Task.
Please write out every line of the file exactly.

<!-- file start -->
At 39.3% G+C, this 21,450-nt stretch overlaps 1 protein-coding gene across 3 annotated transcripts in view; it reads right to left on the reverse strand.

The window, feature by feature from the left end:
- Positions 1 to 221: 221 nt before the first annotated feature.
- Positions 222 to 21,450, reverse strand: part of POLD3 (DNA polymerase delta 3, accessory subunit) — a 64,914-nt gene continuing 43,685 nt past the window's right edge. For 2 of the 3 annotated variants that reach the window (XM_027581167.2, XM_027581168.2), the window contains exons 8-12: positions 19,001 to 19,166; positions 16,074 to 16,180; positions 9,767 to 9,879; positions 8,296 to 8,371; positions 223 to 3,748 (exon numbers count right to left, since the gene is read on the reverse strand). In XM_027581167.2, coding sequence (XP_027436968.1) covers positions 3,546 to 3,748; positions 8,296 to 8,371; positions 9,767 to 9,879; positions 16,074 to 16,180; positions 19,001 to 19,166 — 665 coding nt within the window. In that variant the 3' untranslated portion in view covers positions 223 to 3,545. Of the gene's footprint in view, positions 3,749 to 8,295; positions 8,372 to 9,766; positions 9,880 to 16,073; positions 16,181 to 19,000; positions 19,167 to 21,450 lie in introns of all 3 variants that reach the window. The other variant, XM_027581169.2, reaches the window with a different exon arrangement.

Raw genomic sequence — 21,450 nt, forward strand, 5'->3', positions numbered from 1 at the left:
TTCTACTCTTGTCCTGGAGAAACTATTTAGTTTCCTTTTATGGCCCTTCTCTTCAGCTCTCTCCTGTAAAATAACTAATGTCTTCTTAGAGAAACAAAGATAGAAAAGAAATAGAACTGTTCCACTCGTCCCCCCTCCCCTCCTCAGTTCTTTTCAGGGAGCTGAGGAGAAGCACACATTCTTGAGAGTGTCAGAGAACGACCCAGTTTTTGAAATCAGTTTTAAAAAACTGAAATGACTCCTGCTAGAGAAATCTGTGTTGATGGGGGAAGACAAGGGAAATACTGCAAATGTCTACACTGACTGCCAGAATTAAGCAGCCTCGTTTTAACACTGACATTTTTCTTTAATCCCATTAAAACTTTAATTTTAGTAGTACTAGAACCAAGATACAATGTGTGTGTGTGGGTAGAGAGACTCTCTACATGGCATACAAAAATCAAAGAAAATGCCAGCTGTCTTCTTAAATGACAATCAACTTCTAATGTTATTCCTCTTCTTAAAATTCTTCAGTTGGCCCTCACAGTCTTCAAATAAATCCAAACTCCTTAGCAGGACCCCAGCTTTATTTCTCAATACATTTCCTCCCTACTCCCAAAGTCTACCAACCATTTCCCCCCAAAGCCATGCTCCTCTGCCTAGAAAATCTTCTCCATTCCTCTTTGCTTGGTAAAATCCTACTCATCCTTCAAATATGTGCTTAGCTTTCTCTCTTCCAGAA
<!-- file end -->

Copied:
At 39.3% G+C, this 21,450-nt stretch overlaps 1 protein-coding gene across 3 annotated transcripts in view; it reads right to left on the reverse strand.

The window, feature by feature from the left end:
- Positions 1 to 221: 221 nt before the first annotated feature.
- Positions 222 to 21,450, reverse strand: part of POLD3 (DNA polymerase delta 3, accessory subunit) — a 64,914-nt gene continuing 43,685 nt past the window's right edge. For 2 of the 3 annotated variants that reach the window (XM_027581167.2, XM_027581168.2), the window contains exons 8-12: positions 19,001 to 19,166; positions 16,074 to 16,180; positions 9,767 to 9,879; positions 8,296 to 8,371; positions 223 to 3,748 (exon numbers count right to left, since the gene is read on the reverse strand). In XM_027581167.2, coding sequence (XP_027436968.1) covers positions 3,546 to 3,748; positions 8,296 to 8,371; positions 9,767 to 9,879; positions 16,074 to 16,180; positions 19,001 to 19,166 — 665 coding nt within the window. In that variant the 3' untranslated portion in view covers positions 223 to 3,545. Of the gene's footprint in view, positions 3,749 to 8,295; positions 8,372 to 9,766; positions 9,880 to 16,073; positions 16,181 to 19,000; positions 19,167 to 21,450 lie in introns of all 3 variants that reach the window. The other variant, XM_027581169.2, reaches the window with a different exon arrangement.

Raw genomic sequence — 21,450 nt, forward strand, 5'->3', positions numbered from 1 at the left:
TTCTACTCTTGTCCTGGAGAAACTATTTAGTTTCCTTTTATGGCCCTTCTCTTCAGCTCTCTCCTGTAAAATAACTAATGTCTTCTTAGAGAAACAAAGATAGAAAAGAAATAGAACTGTTCCACTCGTCCCCCCTCCCCTCCTCAGTTCTTTTCAGGGAGCTGAGGAGAAGCACACATTCTTGAGAGTGTCAGAGAACGACCCAGTTTTTGAAATCAGTTTTAAAAAACTGAAATGACTCCTGCTAGAGAAATCTGTGTTGATGGGGGAAGACAAGGGAAATACTGCAAATGTCTACACTGACTGCCAGAATTAAGCAGCCTCGTTTTAACACTGACATTTTTCTTTAATCCCATTAAAACTTTAATTTTAGTAGTACTAGAACCAAGATACAATGTGTGTGTGTGGGTAGAGAGACTCTCTACATGGCATACAAAAATCAAAGAAAATGCCAGCTGTCTTCTTAAATGACAATCAACTTCTAATGTTATTCCTCTTCTTAAAATTCTTCAGTTGGCCCTCACAGTCTTCAAATAAATCCAAACTCCTTAGCAGGACCCCAGCTTTATTTCTCAATACATTTCCTCCCTACTCCCAAAGTCTACCAACCATTTCCCCCCAAAGCCATGCTCCTCTGCCTAGAAAATCTTCTCCATTCCTCTTTGCTTGGTAAAATCCTACTCATCCTTCAAATATGTGCTTAGCTTTCTCTCTTCCAGAA